Democratising the European Semester: an open essay for Reinventing Europe
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Note: “Reinventing Europe” is an annual youth conference for the future of Europe. I did attend it last year in the picturesque city of Bruges, Belgium. The organisers are holding an essay competition, though given that I am currently far away and hence unable to take part, I have decided to make my contribution public. My 800-word article follows.
The fundamental flaw of the existing “constitutional order” of the European Union and its Economic and Monetary Union is what I consider a sovereignty mismatch. This concerns the emergent incompatibility between the European level’s capacity to exercise authority over the full compass of the Union in the absence of the corresponding European Demos qua constitutional subject and concomitant democratic legitimacy.
As things currently stand, economic governance is exercised through the European Semester, incorporating an interweaving web of rules peculiar to the Two-Pack and Six-Pack of Community regulations as well as the Fiscal Compact. Though a governance of sorts is in place, there is no government, i.e. a clearly-delineated, recognisable entity that has received a popular mandate for pursuing the policies germane to fiscal and economic policy coordination.
The underlying tenet of this nexus of shared responsibility is of having “common rules without common politics”, so that instead of realising a European, common sovereignty, we witness a framework of joint commitments with partitioned accountability. Qualitative aspects of economic and social policy are determined at the European level, without there being a European government, hence the mismatch between legitimation of the rules and conformity with them.
Though simple measures can provide no solution to complex, multi-faceted phenomena, a first step towards addressing this issue is to proceed with a reform of Europe’s economic governance. The two sources of the problem are found in (i) the absence of a European government, albeit with a limited scope of action, and (ii) the lack of a constitutionally-recognised European Demos as the agency that bestows legitimacy upon its state structures, on the EU constitutional order.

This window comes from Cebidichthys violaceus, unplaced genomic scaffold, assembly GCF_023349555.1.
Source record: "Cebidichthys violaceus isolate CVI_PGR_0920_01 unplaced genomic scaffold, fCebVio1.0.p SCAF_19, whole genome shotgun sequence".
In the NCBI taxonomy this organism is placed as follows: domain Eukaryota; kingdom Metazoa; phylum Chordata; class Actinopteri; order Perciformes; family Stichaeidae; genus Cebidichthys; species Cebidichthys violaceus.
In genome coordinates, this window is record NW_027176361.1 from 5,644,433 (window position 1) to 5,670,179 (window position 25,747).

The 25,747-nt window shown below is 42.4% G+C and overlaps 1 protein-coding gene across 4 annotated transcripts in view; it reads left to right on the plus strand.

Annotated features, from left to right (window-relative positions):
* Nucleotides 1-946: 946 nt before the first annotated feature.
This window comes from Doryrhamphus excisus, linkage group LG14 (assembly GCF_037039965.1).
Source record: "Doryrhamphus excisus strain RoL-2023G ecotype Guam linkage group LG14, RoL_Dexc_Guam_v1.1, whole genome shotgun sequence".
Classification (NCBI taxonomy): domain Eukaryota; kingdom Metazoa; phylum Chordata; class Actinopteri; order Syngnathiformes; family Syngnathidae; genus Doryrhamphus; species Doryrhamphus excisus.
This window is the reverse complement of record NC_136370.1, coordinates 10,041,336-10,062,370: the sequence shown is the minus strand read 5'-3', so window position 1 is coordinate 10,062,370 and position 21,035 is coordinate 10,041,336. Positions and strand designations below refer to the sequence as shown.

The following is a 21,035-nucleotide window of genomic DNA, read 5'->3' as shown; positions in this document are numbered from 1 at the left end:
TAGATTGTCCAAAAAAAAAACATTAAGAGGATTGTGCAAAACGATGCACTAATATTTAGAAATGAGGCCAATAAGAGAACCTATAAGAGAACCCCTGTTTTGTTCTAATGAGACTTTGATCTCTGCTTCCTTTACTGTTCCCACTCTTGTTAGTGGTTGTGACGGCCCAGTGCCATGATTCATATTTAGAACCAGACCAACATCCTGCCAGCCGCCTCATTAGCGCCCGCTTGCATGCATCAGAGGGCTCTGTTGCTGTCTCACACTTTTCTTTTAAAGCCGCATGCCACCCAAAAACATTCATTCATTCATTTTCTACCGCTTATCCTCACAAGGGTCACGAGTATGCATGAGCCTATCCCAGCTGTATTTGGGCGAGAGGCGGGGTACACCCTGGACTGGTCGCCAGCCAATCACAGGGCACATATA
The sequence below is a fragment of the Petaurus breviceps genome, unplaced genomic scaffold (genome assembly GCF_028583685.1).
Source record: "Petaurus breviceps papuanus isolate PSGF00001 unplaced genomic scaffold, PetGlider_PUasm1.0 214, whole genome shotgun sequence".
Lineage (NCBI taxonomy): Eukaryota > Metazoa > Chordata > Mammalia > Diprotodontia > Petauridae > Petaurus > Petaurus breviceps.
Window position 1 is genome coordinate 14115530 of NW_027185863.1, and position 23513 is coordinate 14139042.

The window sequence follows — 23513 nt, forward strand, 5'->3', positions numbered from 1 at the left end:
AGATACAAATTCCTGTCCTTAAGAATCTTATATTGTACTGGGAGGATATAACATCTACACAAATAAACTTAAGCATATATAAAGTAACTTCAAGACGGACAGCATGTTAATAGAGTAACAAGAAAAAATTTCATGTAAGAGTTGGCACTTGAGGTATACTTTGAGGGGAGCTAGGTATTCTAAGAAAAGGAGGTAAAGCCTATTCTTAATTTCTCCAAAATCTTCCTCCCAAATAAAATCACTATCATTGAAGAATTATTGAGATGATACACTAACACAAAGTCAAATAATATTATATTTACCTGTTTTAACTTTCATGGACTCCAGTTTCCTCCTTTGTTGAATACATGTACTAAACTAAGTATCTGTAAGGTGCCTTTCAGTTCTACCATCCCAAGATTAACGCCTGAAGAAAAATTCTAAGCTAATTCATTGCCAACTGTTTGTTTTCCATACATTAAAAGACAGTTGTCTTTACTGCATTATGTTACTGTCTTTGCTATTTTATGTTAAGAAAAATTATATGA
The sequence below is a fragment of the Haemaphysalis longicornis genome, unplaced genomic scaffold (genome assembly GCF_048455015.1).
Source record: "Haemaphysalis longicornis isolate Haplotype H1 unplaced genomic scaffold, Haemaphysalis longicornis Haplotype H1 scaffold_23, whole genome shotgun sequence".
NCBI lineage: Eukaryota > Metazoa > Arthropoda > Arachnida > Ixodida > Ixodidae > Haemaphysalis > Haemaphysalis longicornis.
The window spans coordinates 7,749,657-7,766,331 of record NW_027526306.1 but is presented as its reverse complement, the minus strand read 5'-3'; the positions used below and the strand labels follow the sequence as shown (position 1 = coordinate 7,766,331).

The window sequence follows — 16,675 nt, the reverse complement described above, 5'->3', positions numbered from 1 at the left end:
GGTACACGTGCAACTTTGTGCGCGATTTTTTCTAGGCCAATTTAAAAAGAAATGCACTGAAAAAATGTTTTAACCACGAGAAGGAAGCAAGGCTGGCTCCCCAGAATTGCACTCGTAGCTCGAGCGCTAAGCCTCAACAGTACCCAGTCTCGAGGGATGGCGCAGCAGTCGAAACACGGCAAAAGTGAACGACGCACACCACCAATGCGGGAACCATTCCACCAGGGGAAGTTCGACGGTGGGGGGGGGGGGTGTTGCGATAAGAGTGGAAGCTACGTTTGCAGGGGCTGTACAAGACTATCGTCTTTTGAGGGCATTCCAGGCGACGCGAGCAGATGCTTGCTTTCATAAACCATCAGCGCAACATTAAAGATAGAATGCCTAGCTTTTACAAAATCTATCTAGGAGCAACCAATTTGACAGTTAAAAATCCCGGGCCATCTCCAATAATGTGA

Thoroughgoing reform must therefore unfold on three interrelated fronts:
- the Eurogroup must be transformed into a European institution that will be tasked with realising the economic governance of the Union in the context of the European Semester, all while its president will have to be elected directly from the citizens in order to enjoy the necessary legitimacy for making Member State governments comply with their shared obligations and commitments;
- the European Parliament must be provided with the necessary resources and legal right to exercise parliamentary scrutiny over the Eurogroup, including the power to gain access to classified documents or relevant facts peculiar to the formulation of Union-wide economic policy;
- the Council of the European Union, the legislative body in which Member State ministers and/or permanent representatives meet, must be transformed into an upper chamber in a bicameral system, comprised of elected members, so as to pursue the three-fold objective to (a) avoid conflicts of interests between Council and Eurogroup, (b) ensure that the concerns of Member States are not disregarded by the European Parliament in the democratic control of economic governance, and (c) complete the formation of the European Demos as the entity that outright legitimises both legislative institutions as well as the new Eurogroup.
At first, the added value of this otherwise bold step forward is found in the inexorable drive to address the emergent tension currently found in the EU/EMU’s inter-governmental arrangements, reversing a tendency for heteronomy present in recent efforts for further integration.
Secondly, the indeterminacy of agency will gradually be solved, for it will become readily apparent that it is the European Demos which provides the mandate for economic governance.
Thirdly, the tenet of “common rules without common politics” will decisively become a relic of the past, as “common politics” will be emerging as the new normality. The benefits to such a reinvigorated beginning are manifold and include, among others, an openness as to how Europe is being run; the kind of transparency that is necessary to ease concerns over the Union’s so-called “democratic deficit”, while rendering void the arguments of opportunists on either end of the political spectrum.
Fourthly, democratic procedures will provide a firm foundation on which to pursue more consistent policies. The current inter-governmental order is open to abuse, while it is limited by its own internal requirements for reconciling diverging interests that always coagulate along national lines.
Fifthly, the afore-outlined modalities of common economic policy will prove to be a good template for other areas of policy, so that eventually a fully fledged federal European government will take form, providing the necessary impetus for replacing the present inter-state-treaties-based system with a polity that is predicated on a codified corpus of primary law, a constitution that founds the first European republic.
The EU is a complex architecture which requires elaborate measures to cope with emerging, emergent, and immanent challenges. Still, no technical constraint can provide an insurmountable obstacle where the necessary political will and creativity are present. To address the Union’s most fundamental of flaws, its sovereignty mismatch, is to make a bold step towards overcoming the root to most of its inherent limitations, all while establishing democracy on a broader European scale.